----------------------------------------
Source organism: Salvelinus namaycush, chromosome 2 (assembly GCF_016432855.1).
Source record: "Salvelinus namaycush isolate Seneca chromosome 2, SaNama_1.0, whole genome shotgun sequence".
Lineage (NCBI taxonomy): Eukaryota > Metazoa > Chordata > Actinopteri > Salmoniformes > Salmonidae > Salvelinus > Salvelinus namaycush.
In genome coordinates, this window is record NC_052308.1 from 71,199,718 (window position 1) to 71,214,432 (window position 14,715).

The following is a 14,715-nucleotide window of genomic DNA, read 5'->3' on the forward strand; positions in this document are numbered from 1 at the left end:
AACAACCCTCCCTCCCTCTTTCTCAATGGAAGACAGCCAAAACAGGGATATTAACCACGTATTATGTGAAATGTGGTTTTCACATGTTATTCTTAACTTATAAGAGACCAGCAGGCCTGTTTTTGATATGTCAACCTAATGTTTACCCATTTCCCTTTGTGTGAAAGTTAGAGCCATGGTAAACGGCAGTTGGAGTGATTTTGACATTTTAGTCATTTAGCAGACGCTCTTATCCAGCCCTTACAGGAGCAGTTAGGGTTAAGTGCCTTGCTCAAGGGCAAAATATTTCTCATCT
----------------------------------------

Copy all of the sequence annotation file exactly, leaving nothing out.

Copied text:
Source organism: Salvelinus namaycush, chromosome 2 (assembly GCF_016432855.1).
Source record: "Salvelinus namaycush isolate Seneca chromosome 2, SaNama_1.0, whole genome shotgun sequence".
Lineage (NCBI taxonomy): Eukaryota > Metazoa > Chordata > Actinopteri > Salmoniformes > Salmonidae > Salvelinus > Salvelinus namaycush.
In genome coordinates, this window is record NC_052308.1 from 71,199,718 (window position 1) to 71,214,432 (window position 14,715).

The following is a 14,715-nucleotide window of genomic DNA, read 5'->3' on the forward strand; positions in this document are numbered from 1 at the left end:
AACAACCCTCCCTCCCTCTTTCTCAATGGAAGACAGCCAAAACAGGGATATTAACCACGTATTATGTGAAATGTGGTTTTCACATGTTATTCTTAACTTATAAGAGACCAGCAGGCCTGTTTTTGATATGTCAACCTAATGTTTACCCATTTCCCTTTGTGTGAAAGTTAGAGCCATGGTAAACGGCAGTTGGAGTGATTTTGACATTTTAGTCATTTAGCAGACGCTCTTATCCAGCCCTTACAGGAGCAGTTAGGGTTAAGTGCCTTGCTCAAGGGCAAAATATTTCTCATCT